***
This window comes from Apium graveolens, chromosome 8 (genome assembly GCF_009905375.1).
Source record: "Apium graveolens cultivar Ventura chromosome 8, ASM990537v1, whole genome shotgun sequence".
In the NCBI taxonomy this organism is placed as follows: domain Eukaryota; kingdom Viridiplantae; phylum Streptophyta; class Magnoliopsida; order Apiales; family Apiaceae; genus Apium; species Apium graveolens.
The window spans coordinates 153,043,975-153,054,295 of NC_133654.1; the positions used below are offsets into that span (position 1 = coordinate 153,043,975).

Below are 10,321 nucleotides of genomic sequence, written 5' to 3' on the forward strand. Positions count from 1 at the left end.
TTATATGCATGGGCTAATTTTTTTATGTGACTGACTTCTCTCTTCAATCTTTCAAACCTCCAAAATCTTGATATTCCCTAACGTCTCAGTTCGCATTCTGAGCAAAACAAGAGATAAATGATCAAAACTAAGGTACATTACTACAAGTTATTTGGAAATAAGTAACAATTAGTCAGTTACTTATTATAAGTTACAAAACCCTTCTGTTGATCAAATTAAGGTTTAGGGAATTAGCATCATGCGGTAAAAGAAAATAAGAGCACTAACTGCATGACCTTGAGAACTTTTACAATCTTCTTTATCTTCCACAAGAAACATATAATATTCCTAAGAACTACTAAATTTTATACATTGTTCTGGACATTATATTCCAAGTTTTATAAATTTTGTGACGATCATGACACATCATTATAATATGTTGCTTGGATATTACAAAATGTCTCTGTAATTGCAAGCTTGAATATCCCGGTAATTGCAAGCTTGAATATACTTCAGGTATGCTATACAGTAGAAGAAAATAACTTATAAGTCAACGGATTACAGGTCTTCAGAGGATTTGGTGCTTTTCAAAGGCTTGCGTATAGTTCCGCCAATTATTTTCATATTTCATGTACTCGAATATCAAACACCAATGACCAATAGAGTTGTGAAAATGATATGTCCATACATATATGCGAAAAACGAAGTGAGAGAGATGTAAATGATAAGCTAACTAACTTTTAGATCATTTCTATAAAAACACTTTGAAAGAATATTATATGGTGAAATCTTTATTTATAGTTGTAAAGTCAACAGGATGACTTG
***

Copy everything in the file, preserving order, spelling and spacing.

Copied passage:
This window comes from Apium graveolens, chromosome 8 (genome assembly GCF_009905375.1).
Source record: "Apium graveolens cultivar Ventura chromosome 8, ASM990537v1, whole genome shotgun sequence".
In the NCBI taxonomy this organism is placed as follows: domain Eukaryota; kingdom Viridiplantae; phylum Streptophyta; class Magnoliopsida; order Apiales; family Apiaceae; genus Apium; species Apium graveolens.
The window spans coordinates 153,043,975-153,054,295 of NC_133654.1; the positions used below are offsets into that span (position 1 = coordinate 153,043,975).

Below are 10,321 nucleotides of genomic sequence, written 5' to 3' on the forward strand. Positions count from 1 at the left end.
TTATATGCATGGGCTAATTTTTTTATGTGACTGACTTCTCTCTTCAATCTTTCAAACCTCCAAAATCTTGATATTCCCTAACGTCTCAGTTCGCATTCTGAGCAAAACAAGAGATAAATGATCAAAACTAAGGTACATTACTACAAGTTATTTGGAAATAAGTAACAATTAGTCAGTTACTTATTATAAGTTACAAAACCCTTCTGTTGATCAAATTAAGGTTTAGGGAATTAGCATCATGCGGTAAAAGAAAATAAGAGCACTAACTGCATGACCTTGAGAACTTTTACAATCTTCTTTATCTTCCACAAGAAACATATAATATTCCTAAGAACTACTAAATTTTATACATTGTTCTGGACATTATATTCCAAGTTTTATAAATTTTGTGACGATCATGACACATCATTATAATATGTTGCTTGGATATTACAAAATGTCTCTGTAATTGCAAGCTTGAATATCCCGGTAATTGCAAGCTTGAATATACTTCAGGTATGCTATACAGTAGAAGAAAATAACTTATAAGTCAACGGATTACAGGTCTTCAGAGGATTTGGTGCTTTTCAAAGGCTTGCGTATAGTTCCGCCAATTATTTTCATATTTCATGTACTCGAATATCAAACACCAATGACCAATAGAGTTGTGAAAATGATATGTCCATACATATATGCGAAAAACGAAGTGAGAGAGATGTAAATGATAAGCTAACTAACTTTTAGATCATTTCTATAAAAACACTTTGAAAGAATATTATATGGTGAAATCTTTATTTATAGTTGTAAAGTCAACAGGATGACTTG